People & Business: Super-SIB's search for sq ft has agents drooling

Whither super-SIB? Or rather, which of the handful of suitable sites in London will house Labour's new investment regulator?

The subject is a hot topic in regulatory circles, not least because the 2,000-odd staff may end up in Canary Wharf in London's Docklands, still not the easiest place to get to and from.

Word is that staff from the nine existing bodies which will go to make up the new leviathan are fighting a rearguard action to avoid banishment downriver. Optimists argue that since super-SIB's chairman, Howard Davies, lives in west London, he is unlikely to want to commute that far east.

Finding a site for super-SIB is also making property agents drool, being by far the biggest property deal in the capital for some time.

Super-SIB will need around 300,000 sq ft of space by next year, which narrows the number of acceptable sites. There are three buildings nearing completion in central London at the 200,000 sq ft mark - for instance, a building by Argyll and Helical Bar on London Wall. Overspill could be housed in the NatWest Tower near by, which itself is just being refurbished.

Another theory goes thus: The European Bank for Reconstruction and Development (EBRD) is still embarrassed by the spendthrift image gained under its former boss Jacques Attali, who spent more on the head office marble loos and gold taps than he did on lending to needy countries.

This theory suggests that the EBRD is seeking someone else to take up the lease on its 367,000 sq ft Bishopsgate office so that it can move to cheaper digs in Canary Wharf. And who better to move into Bishopsgate than super-SIB?

Another contender is a giant site in Spitalfields, earmarked as the new home of Liffe, the futures market that continues to grow at a prodigious rate. However, if Liffe does a U-Turn and abandons its "open outcry" trading for screen-based trading, it won't need such a big new building. Again, super-SIB could leap in and take the building instead.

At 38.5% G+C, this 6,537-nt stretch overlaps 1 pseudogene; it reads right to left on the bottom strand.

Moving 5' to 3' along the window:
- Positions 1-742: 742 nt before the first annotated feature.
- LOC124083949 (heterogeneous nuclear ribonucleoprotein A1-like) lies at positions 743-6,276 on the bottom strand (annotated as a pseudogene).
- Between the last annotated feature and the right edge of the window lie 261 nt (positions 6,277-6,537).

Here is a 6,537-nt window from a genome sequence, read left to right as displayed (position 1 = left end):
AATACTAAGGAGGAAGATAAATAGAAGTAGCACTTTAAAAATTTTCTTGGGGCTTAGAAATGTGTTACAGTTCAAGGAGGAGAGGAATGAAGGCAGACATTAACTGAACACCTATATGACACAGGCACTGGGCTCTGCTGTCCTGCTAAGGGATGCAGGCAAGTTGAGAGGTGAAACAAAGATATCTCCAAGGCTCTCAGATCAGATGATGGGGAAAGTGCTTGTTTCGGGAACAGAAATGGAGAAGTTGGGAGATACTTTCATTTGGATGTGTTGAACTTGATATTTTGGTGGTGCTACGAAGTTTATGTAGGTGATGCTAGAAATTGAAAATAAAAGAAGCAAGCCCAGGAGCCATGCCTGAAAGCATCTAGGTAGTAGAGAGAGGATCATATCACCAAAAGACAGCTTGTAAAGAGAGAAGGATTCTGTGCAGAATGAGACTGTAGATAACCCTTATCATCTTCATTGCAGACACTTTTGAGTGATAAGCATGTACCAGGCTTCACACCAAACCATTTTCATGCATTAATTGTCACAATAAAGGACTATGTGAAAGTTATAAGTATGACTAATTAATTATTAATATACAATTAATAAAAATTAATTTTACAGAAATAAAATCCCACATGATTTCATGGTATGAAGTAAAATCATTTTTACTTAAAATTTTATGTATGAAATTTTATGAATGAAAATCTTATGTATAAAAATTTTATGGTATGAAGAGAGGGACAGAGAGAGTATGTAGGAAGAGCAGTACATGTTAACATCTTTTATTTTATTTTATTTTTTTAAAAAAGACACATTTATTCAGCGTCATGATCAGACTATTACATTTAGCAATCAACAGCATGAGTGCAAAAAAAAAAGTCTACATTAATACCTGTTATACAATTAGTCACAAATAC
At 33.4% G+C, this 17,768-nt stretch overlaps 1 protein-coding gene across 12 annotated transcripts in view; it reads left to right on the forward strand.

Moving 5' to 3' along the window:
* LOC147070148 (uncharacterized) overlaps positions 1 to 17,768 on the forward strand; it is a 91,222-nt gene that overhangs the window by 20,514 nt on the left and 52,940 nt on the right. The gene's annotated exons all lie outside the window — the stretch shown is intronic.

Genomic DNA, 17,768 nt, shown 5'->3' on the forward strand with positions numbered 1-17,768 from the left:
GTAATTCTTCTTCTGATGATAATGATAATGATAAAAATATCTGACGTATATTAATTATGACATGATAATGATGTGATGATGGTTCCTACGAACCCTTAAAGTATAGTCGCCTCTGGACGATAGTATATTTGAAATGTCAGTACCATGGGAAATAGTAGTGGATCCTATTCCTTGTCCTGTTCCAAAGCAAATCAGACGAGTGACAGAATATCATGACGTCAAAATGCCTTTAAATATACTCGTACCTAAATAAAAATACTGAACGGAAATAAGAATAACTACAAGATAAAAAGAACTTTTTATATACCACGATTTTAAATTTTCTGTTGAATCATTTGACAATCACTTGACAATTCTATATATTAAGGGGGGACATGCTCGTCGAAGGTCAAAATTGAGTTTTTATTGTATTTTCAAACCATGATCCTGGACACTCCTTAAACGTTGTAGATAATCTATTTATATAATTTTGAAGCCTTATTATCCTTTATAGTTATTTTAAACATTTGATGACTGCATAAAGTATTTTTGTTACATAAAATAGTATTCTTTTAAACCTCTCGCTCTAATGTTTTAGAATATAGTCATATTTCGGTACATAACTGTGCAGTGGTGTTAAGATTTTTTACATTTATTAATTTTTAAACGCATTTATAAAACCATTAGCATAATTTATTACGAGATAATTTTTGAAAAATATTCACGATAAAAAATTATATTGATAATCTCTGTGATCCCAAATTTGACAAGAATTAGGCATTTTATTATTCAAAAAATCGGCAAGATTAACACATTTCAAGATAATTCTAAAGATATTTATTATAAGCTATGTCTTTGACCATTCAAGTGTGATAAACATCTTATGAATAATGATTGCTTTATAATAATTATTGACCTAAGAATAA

The regulators will be up against stiff competition for space in the City. WestDeutsche Landesbank is about to make a decision on taking 400,000 sq ft, while Goldman Sachs is also poised to expand. Whatever happens, the property agents will be quaffing champers for some time to come.

Still on the subject of SuperSIB, I hear that its head of human resources is going to be Sandra Jenner. She will come with a warm endorsement from her present colleagues at the Personal Investment Authority (PIA) where she holds a similar position.

Her most interesting decision at the PIA has been the attempt to exclude members of staff from the board of trustees of the PIA pension scheme despite the provisions of the 1995 Pensions Act.

The people at BZW may be back on track following this year's better results, but the 3,500 staff recently relocated to Canary Wharf have had a salutary introduction to the measly public transport facilities in Docklands.

Most people in Canary Wharf rely on the Docklands Light Railway(DLR). This week it instituted a bizarre one-way pedestrian scheme lasting four months while one of its escalators at Bank Underground station is repaired. So if you want to transfer from the DLR to the Tube you have to walk underground to Embankment station, emerge at street level and then walk all the way back to Bank station.

This has prompted scenes of mass revolt by passengers, who don't see why they can't use other staircases in Bank station. Investment bankers from BZW, Credit Suisse First Boston and Morgan Stanley are all affected. What's the banking equivalent of a Peasants' Revolt?

Recent management upheavals at the Royal Opera House in Covent Garden have been described as "more dramatic than anything Verdi came up with". At the centre is Mary Allen, due to take up the post of chief executive next month after the shock resignation of Genista McIntosh.

The ROH has just closed for a two-year refurbishment that will cost pounds 213m. MPs have criticised the way Ms Allen was recruited from her previous job as secretary- general of the Arts Council.

Anyway, I had not realised she was married to Nigel Pantling, one of three senior executives at Hambros Bank who resigned last month over the bank's involvement with Andrew Regan's attempt to buy the Co-op. Mr Pantling is now on "gardening leave". Some in the opera world suspect his wife may join him if the current wave of criticism does not subside.

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